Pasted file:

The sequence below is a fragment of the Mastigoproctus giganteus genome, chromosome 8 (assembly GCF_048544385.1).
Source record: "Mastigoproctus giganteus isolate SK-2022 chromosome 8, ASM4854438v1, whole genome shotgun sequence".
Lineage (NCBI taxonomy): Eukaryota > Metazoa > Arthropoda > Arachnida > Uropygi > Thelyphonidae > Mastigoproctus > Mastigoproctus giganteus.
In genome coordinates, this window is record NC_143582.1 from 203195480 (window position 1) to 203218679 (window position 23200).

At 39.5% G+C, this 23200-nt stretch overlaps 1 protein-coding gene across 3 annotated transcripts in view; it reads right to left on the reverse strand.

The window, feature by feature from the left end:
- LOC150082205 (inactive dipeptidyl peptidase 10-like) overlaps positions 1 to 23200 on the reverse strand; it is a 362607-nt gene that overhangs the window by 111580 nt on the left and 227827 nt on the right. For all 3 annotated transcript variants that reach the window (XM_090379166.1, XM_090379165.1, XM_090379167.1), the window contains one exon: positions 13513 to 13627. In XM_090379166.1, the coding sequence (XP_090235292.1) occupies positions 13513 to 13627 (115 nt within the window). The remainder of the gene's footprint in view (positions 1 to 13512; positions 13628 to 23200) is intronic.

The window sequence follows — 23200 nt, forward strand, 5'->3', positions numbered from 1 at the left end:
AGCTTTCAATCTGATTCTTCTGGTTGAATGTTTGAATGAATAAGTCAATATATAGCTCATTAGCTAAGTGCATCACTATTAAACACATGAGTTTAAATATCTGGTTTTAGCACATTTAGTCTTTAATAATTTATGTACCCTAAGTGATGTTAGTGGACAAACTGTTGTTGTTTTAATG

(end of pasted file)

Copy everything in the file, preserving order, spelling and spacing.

The sequence below is a fragment of the Mastigoproctus giganteus genome, chromosome 8 (assembly GCF_048544385.1).
Source record: "Mastigoproctus giganteus isolate SK-2022 chromosome 8, ASM4854438v1, whole genome shotgun sequence".
Lineage (NCBI taxonomy): Eukaryota > Metazoa > Arthropoda > Arachnida > Uropygi > Thelyphonidae > Mastigoproctus > Mastigoproctus giganteus.
In genome coordinates, this window is record NC_143582.1 from 203195480 (window position 1) to 203218679 (window position 23200).

At 39.5% G+C, this 23200-nt stretch overlaps 1 protein-coding gene across 3 annotated transcripts in view; it reads right to left on the reverse strand.

The window, feature by feature from the left end:
- LOC150082205 (inactive dipeptidyl peptidase 10-like) overlaps positions 1 to 23200 on the reverse strand; it is a 362607-nt gene that overhangs the window by 111580 nt on the left and 227827 nt on the right. For all 3 annotated transcript variants that reach the window (XM_090379166.1, XM_090379165.1, XM_090379167.1), the window contains one exon: positions 13513 to 13627. In XM_090379166.1, the coding sequence (XP_090235292.1) occupies positions 13513 to 13627 (115 nt within the window). The remainder of the gene's footprint in view (positions 1 to 13512; positions 13628 to 23200) is intronic.

The window sequence follows — 23200 nt, forward strand, 5'->3', positions numbered from 1 at the left end:
AGCTTTCAATCTGATTCTTCTGGTTGAATGTTTGAATGAATAAGTCAATATATAGCTCATTAGCTAAGTGCATCACTATTAAACACATGAGTTTAAATATCTGGTTTTAGCACATTTAGTCTTTAATAATTTATGTACCCTAAGTGATGTTAGTGGACAAACTGTTGTTGTTTTAATG